The federal government’s H-1B visa program helps U.S. employers deal with the shortage of qualified candidates for skilled positions by allowing employers to employ foreign national workers in a "specialty occupation” – that is, an occupation requiring the theoretical and practical application of a body of highly specialized knowledge and attainment of a bachelor’s or higher degree. Federal Law limits the number of new H-1B visas that are available each Fiscal Year (FY). Therefore, employers wishing to add new H-1B visa employees to their payrolls should be aware of an important filing deadline that is fast approaching. The filing period for “new” H-1B petitions to be counted against the annual H-1B quota (the “H-1B cap”) for FY 2017 begins on Friday, April 1, 2016. Employers should be prepared to send all cap-subject H-1B petitions by overnight delivery on March 31, 2016 to be received by the U.S. Citizenship and Immigration Services (USCIS) on April 1, 2016.
New H-1B petitions subject to the H-1B cap in FY 2017 will have an employment start date of October 1, 2016 or later. Individuals currently holding F-1 student visas, individuals seeking to change to H-1B status from another work status (such as E-3, L-1, O-1, or TN), and individuals outside of the United States commonly require new, cap-subject H-1B visas.
Annual Numerical Limitation
Since the number of new H-1B visas issued each fiscal year is subject to annual limits, it is critical that employers get their petitions for new H-1B visas to USCIS at the start of the filing period on April 1, 2016. Currently, the annual limit for new H-1B visas is 65,000 (6,800 of which are set aside for nonimmigrants who are citizens of Chile or Singapore based on the Free Trade Agreements that the United States maintains with these countries). In addition to the regular or “Bachelor’s” quota, there are an additional 20,000 H-1B visas available to beneficiaries who, at the time of filing, possess an advanced degree (i.e., a Master’s degree or higher) from a U.S. academic institution.
If the number of petitions received by USCIS within the first five business days of April exceeds the annual quota, a computer-generated random selection process, or lottery, will be conducted to select cases for processing. The first lottery will be limited to those applicants who hold an advanced degree from a U.S. academic institution. If an advanced degree petition is not selected in the advanced degree lottery, it will be included in a second lottery for the regular quota. Any cap-subject H-1B petitions that are not selected in the lottery will be returned by USCIS with filing fees.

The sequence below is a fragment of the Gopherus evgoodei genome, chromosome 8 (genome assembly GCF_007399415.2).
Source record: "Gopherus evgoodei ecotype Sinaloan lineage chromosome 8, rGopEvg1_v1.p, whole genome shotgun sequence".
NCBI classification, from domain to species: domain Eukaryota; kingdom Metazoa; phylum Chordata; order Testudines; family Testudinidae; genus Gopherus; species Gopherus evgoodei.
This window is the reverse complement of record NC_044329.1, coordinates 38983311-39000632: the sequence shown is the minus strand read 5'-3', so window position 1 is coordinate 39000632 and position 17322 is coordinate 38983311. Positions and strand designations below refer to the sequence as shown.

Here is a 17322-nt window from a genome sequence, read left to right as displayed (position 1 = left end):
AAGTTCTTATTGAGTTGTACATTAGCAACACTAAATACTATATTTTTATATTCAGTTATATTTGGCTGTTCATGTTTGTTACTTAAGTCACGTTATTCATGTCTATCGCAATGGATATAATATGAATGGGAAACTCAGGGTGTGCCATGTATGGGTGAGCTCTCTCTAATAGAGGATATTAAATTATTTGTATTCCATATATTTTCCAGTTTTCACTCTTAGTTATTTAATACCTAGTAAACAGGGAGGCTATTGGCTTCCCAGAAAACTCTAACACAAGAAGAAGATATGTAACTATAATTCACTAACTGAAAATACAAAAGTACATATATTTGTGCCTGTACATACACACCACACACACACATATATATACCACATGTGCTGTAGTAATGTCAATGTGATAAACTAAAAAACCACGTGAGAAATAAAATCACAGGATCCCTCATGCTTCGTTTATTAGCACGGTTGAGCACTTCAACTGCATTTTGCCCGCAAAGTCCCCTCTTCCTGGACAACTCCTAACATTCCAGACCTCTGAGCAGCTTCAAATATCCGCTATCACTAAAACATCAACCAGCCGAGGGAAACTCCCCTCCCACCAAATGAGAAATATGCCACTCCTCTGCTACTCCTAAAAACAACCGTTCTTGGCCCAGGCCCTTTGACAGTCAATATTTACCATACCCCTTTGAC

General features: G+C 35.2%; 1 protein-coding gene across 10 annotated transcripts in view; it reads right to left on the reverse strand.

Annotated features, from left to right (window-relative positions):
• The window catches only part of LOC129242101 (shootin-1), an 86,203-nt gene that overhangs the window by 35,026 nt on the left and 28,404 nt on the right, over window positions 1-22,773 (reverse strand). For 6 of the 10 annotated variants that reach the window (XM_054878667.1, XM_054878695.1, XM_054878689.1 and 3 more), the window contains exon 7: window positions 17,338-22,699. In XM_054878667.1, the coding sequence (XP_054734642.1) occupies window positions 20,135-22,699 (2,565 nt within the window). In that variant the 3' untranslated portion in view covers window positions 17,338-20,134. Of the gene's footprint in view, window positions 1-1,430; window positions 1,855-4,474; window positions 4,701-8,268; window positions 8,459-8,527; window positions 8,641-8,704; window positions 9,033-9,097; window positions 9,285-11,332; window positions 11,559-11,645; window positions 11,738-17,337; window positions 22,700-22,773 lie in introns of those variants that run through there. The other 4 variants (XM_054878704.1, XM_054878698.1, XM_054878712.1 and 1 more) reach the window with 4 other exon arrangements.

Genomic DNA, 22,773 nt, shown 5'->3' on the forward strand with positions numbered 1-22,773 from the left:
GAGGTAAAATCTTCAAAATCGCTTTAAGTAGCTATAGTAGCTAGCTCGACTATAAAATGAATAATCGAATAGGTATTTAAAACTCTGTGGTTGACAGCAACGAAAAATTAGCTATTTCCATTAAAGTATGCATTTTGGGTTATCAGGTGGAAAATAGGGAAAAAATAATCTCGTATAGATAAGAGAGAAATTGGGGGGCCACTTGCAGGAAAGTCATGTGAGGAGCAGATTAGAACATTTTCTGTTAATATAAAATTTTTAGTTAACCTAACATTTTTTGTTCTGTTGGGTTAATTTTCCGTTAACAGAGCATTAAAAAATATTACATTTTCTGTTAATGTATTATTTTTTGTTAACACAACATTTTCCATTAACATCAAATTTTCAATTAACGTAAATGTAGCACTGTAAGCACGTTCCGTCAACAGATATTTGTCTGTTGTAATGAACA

Exemptions: Not All H-1B Petitions Are Subject to the Annual Quota
Not all H-1B petitions are subject to the annual fiscal year limitation. The following types of H-1B petitions are exempt from the H-1B cap:
- petitions filed to extend or amend H-1B employment for foreign workers already in H-1B status; and
- petitions filed on behalf of new workers to be employed by institutions of higher education or related nonprofit entities, nonprofit research organizations, or governmental research organizations.
Immediate Steps Employers Can Take to Prepare for the FY 2017 H-1B Cap Filing Season and Ensure Timely Filing of Petitions
In the last few fiscal years, the H-1B cap was met within the first week of the filing period. In the most recent fiscal year, approximately 233,000 applications, including petitions filed for the advanced degree exemption, were submitted during the filing period and demand for the FY 2017 quota numbers is likely to be even greater than last year. In view of these statistics, employers should immediately begin identifying current and future employees who will need H-1B visa status for legal employment in the United States. Such careful pre-planning will allow sufficient time for document collection and petition preparation, including the time required to file and receive certification of the requisite Labor Condition Application (LCA).
The LCA, which is submitted online with the U.S. Department of Labor, is a prerequisite to a properly-filed H-1B petition. As part of the application, employers attest that they will pay the H-1B worker the higher of the prevailing wage or actual wage (market rate) for that position in the geographic area of intended employment. To guarantee the timely approval of the LCA and the ability to send the H-1B petition on March 31, 2016 for overnight delivery to USCIS on April 1, 2016, employers must take into consideration the additional processing time necessary for the LCA to be certified, which can be up to 10 days. Once the H-1B cap is reached, employers will not be able to petition again for cap-subject H-1B employment until April 2017 for FY 2018 start dates.
In light of the above, employers should make the necessary preparations in advance and initiate any cap-subject H-1B petitions as early as possible to ensure they reach USCIS on April 1, 2016, the opening day of the filing period (Friday, April 1 to Thursday, April 7, 2016). Such advance preparation will maximize your organization’s ability to secure new H-1Bs for employment in the next fiscal year.